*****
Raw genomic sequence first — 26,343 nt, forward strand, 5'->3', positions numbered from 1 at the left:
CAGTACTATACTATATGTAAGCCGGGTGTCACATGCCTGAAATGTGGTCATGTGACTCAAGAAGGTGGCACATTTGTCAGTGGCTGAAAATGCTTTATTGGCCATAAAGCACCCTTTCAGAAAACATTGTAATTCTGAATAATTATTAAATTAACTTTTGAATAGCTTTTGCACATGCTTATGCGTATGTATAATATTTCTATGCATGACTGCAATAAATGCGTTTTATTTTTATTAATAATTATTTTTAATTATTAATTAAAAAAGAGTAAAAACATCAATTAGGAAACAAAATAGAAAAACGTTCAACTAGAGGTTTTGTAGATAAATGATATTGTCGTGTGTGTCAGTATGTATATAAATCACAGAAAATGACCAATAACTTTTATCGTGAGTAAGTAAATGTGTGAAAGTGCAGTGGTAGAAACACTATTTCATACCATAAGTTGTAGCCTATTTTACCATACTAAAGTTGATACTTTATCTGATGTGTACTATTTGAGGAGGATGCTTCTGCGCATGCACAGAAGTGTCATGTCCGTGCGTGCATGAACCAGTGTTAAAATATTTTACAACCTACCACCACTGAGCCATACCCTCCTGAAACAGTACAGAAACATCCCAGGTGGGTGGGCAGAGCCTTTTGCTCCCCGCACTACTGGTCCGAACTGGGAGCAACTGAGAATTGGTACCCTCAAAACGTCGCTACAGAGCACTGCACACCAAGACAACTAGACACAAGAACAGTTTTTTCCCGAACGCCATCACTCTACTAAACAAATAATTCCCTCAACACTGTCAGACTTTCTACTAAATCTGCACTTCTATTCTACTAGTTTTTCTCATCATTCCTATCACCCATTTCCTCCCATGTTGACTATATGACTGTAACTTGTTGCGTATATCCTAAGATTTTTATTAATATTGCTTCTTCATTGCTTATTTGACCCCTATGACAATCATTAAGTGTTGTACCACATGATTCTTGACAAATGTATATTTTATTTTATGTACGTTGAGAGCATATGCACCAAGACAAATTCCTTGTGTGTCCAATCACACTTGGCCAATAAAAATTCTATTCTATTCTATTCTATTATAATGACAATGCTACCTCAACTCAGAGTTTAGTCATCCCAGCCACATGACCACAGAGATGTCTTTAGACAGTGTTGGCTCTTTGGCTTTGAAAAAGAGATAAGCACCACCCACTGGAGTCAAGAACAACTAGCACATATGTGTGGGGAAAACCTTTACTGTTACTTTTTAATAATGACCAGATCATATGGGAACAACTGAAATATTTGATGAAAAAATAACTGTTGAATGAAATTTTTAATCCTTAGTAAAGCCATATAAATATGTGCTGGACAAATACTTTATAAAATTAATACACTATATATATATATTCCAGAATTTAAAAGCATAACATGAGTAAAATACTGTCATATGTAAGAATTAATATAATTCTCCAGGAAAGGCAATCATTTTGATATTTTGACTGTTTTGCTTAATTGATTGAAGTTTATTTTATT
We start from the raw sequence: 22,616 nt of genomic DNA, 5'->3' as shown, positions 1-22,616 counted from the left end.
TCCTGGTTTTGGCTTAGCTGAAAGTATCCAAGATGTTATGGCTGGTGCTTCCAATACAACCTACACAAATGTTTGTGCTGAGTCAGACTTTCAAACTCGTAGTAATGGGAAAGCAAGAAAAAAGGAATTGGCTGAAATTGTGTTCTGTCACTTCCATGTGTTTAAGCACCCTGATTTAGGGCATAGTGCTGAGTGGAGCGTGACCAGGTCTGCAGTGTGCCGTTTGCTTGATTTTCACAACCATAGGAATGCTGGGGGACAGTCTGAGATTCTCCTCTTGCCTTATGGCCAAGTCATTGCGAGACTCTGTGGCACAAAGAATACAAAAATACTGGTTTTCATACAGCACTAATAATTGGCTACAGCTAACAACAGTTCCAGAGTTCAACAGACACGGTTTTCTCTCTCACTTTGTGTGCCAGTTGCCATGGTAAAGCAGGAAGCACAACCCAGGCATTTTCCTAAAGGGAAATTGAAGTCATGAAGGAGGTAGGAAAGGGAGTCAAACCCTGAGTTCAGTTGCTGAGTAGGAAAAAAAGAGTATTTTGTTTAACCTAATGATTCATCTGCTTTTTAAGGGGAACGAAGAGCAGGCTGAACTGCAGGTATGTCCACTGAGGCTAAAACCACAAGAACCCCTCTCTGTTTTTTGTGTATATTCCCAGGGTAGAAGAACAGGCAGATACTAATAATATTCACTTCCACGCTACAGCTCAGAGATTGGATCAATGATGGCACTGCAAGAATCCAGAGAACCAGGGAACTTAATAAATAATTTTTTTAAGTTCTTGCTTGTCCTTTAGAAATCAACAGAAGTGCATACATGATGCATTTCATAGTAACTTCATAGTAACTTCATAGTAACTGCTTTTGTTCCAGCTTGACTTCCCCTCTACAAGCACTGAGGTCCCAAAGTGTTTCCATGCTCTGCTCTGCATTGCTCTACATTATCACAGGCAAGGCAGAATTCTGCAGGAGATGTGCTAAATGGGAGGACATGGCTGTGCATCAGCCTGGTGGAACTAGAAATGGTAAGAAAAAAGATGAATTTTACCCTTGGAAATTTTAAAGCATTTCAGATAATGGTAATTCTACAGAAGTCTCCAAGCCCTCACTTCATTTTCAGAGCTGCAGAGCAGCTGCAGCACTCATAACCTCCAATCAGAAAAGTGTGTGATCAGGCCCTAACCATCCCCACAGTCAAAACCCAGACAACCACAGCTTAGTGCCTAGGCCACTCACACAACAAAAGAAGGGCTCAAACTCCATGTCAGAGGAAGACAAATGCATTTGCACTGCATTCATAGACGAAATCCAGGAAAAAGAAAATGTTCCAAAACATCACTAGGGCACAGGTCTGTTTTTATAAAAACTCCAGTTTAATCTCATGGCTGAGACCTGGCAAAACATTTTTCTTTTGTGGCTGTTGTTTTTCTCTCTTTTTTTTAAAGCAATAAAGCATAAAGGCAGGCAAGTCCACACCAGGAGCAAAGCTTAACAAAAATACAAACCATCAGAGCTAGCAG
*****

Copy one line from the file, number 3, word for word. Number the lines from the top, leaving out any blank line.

We start from the raw sequence: 22,616 nt of genomic DNA, 5'->3' as shown, positions 1-22,616 counted from the left end.